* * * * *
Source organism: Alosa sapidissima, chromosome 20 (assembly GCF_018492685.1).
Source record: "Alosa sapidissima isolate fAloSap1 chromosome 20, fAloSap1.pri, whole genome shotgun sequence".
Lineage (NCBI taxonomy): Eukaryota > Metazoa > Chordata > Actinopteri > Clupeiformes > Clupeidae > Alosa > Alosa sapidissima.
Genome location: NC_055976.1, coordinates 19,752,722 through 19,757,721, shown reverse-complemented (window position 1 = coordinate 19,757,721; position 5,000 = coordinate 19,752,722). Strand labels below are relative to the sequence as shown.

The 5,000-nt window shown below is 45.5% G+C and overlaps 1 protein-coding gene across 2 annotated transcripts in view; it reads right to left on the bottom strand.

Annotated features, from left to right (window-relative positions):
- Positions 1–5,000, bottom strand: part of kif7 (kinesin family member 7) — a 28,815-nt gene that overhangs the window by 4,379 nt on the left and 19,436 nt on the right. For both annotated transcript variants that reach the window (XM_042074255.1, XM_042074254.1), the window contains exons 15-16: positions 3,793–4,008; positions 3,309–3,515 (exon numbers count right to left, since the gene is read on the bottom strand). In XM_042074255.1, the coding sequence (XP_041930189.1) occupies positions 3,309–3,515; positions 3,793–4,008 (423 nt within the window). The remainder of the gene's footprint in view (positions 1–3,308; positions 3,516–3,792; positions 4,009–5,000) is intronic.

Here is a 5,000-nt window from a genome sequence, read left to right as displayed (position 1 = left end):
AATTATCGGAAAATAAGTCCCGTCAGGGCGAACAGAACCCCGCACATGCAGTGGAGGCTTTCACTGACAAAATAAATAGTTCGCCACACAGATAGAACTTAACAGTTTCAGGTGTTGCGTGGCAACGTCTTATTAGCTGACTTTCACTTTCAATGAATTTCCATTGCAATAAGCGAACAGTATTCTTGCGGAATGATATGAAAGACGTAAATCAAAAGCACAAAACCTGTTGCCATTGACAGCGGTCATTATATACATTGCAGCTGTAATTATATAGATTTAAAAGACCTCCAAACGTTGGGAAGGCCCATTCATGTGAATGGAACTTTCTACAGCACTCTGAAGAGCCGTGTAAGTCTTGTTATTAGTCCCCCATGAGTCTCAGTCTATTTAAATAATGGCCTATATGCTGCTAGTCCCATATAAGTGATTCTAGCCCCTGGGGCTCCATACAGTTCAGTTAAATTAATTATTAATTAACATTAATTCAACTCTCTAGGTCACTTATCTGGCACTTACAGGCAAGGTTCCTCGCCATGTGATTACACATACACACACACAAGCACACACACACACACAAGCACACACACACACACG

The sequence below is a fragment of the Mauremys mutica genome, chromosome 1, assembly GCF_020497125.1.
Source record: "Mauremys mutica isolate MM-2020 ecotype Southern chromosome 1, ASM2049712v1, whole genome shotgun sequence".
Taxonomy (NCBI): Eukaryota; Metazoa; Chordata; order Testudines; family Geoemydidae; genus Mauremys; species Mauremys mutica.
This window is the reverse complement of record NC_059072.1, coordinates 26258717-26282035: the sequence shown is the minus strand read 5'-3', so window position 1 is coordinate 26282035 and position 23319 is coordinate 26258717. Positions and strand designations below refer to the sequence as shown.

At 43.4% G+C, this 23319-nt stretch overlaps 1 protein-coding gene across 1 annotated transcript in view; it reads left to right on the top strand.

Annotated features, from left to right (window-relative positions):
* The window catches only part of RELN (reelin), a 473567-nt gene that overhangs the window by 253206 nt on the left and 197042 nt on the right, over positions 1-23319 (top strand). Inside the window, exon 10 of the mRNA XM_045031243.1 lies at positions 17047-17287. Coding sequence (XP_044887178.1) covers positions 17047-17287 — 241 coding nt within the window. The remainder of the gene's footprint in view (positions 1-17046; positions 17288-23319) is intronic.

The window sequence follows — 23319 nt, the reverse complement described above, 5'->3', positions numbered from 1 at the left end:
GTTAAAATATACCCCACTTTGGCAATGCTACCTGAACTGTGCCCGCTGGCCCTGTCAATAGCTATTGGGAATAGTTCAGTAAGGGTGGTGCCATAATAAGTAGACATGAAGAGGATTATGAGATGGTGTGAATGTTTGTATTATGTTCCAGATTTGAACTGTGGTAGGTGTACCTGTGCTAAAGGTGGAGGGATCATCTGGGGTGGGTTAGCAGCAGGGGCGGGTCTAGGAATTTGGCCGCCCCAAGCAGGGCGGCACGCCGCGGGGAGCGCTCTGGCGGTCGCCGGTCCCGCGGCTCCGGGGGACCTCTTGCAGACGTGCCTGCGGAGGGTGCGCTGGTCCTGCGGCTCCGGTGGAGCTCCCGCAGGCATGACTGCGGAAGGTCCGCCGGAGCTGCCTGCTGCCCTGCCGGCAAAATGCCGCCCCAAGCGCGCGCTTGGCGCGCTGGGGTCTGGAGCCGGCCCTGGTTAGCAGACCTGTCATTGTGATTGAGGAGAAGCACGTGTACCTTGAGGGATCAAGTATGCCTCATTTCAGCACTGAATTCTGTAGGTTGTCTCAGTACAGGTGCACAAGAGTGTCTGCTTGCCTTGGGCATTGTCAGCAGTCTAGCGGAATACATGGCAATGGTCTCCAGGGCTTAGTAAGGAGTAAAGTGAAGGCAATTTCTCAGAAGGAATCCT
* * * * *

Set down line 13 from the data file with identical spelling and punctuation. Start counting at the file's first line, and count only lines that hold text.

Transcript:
This window is the reverse complement of record NC_059072.1, coordinates 26258717-26282035: the sequence shown is the minus strand read 5'-3', so window position 1 is coordinate 26282035 and position 23319 is coordinate 26258717. Positions and strand designations below refer to the sequence as shown.